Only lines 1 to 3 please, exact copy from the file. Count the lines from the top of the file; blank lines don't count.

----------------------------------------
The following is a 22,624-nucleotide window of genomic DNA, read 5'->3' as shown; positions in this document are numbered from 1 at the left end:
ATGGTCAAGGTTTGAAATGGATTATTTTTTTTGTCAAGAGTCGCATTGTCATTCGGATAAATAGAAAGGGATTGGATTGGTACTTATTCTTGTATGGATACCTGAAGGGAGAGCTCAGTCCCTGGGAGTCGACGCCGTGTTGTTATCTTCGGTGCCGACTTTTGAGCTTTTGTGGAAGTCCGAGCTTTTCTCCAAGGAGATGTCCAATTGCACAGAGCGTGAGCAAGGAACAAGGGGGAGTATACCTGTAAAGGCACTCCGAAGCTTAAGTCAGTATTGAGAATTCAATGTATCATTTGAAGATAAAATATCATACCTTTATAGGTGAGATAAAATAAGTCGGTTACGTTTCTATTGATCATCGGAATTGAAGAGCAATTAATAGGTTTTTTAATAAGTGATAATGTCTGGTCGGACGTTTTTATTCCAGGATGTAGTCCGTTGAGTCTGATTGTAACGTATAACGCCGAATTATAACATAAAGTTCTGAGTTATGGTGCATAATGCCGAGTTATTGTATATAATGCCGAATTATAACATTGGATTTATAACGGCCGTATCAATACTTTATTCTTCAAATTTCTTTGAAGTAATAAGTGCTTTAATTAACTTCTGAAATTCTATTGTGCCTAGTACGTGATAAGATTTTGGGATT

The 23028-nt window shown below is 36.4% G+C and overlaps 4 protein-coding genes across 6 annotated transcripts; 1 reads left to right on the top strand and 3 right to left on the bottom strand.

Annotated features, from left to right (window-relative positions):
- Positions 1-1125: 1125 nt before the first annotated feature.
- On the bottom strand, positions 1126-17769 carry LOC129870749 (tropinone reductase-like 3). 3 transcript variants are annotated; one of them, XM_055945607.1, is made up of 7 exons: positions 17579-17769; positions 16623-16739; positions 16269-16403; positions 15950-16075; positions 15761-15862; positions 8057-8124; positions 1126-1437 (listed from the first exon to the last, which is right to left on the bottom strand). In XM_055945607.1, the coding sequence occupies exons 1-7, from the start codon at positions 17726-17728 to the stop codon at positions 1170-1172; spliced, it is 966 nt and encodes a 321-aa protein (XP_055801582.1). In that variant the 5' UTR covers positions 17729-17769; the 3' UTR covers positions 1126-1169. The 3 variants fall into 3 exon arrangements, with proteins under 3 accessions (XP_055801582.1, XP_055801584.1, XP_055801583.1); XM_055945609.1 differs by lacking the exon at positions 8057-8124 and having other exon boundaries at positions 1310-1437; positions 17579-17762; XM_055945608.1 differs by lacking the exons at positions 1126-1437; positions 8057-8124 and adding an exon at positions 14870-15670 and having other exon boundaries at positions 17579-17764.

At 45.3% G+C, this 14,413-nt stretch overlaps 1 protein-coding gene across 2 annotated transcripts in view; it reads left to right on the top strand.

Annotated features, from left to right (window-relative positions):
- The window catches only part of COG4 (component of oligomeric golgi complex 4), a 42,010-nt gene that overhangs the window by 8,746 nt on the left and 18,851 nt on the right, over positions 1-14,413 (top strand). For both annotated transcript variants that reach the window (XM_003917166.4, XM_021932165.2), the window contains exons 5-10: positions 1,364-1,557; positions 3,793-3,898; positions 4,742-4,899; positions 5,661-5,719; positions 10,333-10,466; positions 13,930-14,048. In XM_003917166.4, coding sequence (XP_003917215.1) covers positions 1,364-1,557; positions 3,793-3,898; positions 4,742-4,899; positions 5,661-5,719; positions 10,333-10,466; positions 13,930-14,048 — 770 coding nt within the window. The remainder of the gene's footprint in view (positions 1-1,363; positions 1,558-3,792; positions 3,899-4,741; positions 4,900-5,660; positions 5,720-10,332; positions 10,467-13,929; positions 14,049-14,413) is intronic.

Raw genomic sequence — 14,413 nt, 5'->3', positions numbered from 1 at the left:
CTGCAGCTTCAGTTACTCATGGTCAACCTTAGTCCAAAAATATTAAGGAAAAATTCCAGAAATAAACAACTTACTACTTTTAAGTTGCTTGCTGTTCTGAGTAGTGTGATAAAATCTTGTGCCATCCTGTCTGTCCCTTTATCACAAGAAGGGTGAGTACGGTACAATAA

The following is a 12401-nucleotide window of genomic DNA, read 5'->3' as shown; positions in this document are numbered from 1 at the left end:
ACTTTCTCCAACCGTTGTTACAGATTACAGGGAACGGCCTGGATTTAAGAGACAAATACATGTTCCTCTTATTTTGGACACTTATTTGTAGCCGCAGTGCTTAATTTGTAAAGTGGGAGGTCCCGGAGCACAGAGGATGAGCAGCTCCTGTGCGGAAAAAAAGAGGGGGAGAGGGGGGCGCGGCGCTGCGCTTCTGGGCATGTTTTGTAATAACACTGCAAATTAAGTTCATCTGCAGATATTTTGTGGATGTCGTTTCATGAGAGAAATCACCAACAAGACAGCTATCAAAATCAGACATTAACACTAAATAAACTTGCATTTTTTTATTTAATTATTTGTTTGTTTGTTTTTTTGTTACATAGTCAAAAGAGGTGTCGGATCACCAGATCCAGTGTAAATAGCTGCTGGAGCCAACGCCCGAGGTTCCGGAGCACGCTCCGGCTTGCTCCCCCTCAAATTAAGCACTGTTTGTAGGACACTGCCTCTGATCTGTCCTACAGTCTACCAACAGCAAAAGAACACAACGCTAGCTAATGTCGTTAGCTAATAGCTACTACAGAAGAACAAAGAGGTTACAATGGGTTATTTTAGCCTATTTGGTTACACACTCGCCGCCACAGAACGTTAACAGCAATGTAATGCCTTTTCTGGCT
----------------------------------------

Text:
The following is a 22,624-nucleotide window of genomic DNA, read 5'->3' as shown; positions in this document are numbered from 1 at the left end:
ATGGTCAAGGTTTGAAATGGATTATTTTTTTTGTCAAGAGTCGCATTGTCATTCGGATAAATAGAAAGGGATTGGATTGGTACTTATTCTTGTATGGATACCTGAAGGGAGAGCTCAGTCCCTGGGAGTCGACGCCGTGTTGTTATCTTCGGTGCCGACTTTTGAGCTTTTGTGGAAGTCCGAGCTTTTCTCCAAGGAGATGTCCAATTGCACAGAGCGTGAGCAAGGAACAAGGGGGAGTATACCTGTAAAGGCACTCCGAAGCTTAAGTCAGTATTGAGAATTCAATGTATCATTTGAAGATAAAATATCATACCTTTATAGGTGAGATAAAATAAGTCGGTTACGTTTCTATTGATCATCGGAATTGAAGAGCAATTAATAGGTTTTTTAATAAGTGATAATGTCTGGTCGGACGTTTTTATTCCAGGATGTAGTCCGTTGAGTCTGATTGTAACGTATAACGCCGAATTATAACATAAAGTTCTGAGTTATGGTGCATAATGCCGAGTTATTGTATATAATGCCGAATTATAACATTGGATTTATAACGGCCGTATCAATACTTTATTCTTCAAATTTCTTTGAAGTAATAAGTGCTTTAATTAACTTCTGAAATTCTATTGTGCCTAGTACGTGATAAGATTTTGGGATT

The 23028-nt window shown below is 36.4% G+C and overlaps 4 protein-coding genes across 6 annotated transcripts; 1 reads left to right on the top strand and 3 right to left on the bottom strand.